The Greeks long ago created a word — katharsis — expressing the sense of purification or purgation one draws from the 12 to 20-year prison sentence handed down by Judge David Stutzman to Daniel Brewer following Brewer’s guilty and no-contest pleas in two 1981 rapes in Ogden.
Both prosecution and defense attorneys had agreed in exchange for Brewer’s guilty plea last July that the court would be asked to issue what amounted to a five-year house arrest sentence. To some degree, that deal was cut to spare the state the burden of incarcerating a man who at this stage exists in a frankly pitiable body — Brewer is legless, blind, diabetic and receiving kidney dialysis treatments three times a week.
It is not easy to look with something more than pity upon Brewer, but it is necessary, and Judge Stutzman wisely did so Monday. Setting aside the defense counsel’s plea that Brewer was suffering enough already, and also the state’s accession of convenience — in prison, it would be responsible for his medical costs — Stutzman saw a more fundamental need. He saw the need to judicially affirm that some acts are by their nature so serious as to require substantive penalty, even if the imposition of that penalty is costly. Forcible rape, he said, is one of those acts. We agree, as, we think, must anyone else who heard the eloquent descriptions in court — one by a victim and two others by the relative of a deceased victim — of the harm done by Brewer. Nor was it possible to overlook the fact that an innocent man had already been wrongly convicted and served 10 years in prison for one of the crimes committed by Brewer. In the state’s eyes, that man was not technically one of the accused’s “victims,” but the denial of such status to Eddie Lowery is the merest technicality.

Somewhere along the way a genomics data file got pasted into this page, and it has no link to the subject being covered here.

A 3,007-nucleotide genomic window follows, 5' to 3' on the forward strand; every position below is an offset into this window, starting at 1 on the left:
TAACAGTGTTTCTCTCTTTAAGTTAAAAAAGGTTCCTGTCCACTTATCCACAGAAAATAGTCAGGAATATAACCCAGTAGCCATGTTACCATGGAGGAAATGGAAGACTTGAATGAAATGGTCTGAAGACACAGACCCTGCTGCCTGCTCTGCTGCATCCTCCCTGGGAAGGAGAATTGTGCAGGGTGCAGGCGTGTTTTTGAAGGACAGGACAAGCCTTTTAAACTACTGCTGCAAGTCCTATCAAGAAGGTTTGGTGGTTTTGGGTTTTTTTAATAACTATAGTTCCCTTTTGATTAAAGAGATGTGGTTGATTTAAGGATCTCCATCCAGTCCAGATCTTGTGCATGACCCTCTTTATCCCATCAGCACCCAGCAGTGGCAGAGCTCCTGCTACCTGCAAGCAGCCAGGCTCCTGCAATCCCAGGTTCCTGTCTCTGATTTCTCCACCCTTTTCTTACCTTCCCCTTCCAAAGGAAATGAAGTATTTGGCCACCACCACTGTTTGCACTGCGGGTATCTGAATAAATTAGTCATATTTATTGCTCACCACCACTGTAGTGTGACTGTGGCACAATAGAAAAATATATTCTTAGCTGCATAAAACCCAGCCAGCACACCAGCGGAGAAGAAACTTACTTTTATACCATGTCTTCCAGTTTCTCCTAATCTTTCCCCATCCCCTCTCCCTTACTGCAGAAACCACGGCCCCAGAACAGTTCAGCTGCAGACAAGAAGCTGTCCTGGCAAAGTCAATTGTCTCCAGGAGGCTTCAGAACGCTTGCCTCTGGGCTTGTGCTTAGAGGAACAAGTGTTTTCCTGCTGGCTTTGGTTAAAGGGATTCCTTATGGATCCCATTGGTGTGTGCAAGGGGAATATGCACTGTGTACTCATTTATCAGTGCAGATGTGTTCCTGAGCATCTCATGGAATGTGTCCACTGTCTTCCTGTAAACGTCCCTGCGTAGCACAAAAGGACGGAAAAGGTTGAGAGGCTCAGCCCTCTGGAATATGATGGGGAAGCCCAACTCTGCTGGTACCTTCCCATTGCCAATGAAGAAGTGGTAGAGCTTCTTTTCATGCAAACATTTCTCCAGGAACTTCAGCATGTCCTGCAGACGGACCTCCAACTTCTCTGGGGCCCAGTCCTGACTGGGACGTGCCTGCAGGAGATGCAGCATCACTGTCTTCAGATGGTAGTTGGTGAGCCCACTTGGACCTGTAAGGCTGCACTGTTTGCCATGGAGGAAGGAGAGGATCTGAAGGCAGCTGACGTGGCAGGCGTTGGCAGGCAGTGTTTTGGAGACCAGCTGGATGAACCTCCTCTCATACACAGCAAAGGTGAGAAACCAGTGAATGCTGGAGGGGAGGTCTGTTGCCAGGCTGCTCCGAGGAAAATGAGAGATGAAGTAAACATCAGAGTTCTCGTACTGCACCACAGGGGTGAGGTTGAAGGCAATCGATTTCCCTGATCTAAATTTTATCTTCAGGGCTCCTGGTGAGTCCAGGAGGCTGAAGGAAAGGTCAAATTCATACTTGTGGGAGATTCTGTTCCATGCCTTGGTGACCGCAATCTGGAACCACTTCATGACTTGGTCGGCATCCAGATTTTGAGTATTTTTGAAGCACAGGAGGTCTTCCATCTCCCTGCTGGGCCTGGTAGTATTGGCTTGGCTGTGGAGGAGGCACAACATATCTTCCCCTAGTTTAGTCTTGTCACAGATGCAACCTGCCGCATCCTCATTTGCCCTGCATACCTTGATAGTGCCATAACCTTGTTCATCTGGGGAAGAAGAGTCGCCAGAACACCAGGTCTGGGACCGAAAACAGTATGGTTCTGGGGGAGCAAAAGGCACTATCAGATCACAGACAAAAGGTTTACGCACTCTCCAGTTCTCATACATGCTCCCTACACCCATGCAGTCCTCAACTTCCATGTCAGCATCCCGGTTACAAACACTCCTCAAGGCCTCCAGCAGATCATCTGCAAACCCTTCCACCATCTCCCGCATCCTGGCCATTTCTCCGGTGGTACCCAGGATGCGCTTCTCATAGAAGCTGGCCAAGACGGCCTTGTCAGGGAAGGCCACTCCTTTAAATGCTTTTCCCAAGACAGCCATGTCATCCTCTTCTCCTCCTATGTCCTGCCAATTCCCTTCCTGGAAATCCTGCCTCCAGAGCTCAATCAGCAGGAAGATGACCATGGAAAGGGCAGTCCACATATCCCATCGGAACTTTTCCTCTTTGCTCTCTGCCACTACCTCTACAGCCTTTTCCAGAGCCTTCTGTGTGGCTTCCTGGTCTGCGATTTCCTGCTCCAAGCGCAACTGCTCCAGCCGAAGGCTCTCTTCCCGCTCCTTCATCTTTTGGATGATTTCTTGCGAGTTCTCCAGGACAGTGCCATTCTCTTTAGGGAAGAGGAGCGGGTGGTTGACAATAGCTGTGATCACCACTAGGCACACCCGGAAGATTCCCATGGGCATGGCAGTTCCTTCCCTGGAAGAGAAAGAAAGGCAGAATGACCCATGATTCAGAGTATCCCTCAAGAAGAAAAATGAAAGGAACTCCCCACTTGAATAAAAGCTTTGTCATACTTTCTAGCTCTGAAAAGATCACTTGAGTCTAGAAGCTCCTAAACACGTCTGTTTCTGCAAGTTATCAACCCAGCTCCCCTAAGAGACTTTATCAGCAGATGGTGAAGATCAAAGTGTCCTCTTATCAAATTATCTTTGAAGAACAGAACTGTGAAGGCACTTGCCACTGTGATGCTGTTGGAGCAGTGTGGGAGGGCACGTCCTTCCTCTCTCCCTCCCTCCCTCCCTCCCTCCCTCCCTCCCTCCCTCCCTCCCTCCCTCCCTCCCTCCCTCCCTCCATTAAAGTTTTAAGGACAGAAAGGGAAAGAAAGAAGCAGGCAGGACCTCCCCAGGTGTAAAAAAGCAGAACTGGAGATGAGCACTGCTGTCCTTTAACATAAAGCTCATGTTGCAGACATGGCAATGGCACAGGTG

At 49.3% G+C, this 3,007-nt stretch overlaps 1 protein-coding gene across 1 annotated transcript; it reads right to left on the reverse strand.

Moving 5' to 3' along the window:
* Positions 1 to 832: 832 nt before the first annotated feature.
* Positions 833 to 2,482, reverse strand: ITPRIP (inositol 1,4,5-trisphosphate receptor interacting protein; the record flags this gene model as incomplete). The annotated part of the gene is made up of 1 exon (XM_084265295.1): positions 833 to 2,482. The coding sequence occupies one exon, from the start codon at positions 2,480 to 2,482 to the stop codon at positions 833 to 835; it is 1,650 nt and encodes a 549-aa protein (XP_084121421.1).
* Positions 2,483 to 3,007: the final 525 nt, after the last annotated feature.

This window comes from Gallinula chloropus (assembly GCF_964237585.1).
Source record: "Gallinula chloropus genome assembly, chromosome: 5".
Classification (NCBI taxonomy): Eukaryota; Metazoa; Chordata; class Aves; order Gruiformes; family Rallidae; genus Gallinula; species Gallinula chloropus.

In the context of all of that, Stutzman’s declaration that society must actually punish Brewer’s 1981 actions appropriately fits the purgative — which is to say the cathartic — aspect of the judicial role, the legal and formal expression of outrage by the body politic.
This sense of catharsis may be seen by some as primal and vestigial, but that does not de-legitimize it. Indeed, society is collectively bound from time to time to assert, even if distastefully, that some actions extend beyond the collective pale of acceptability. The judge is to be applauded for choosing the correct course.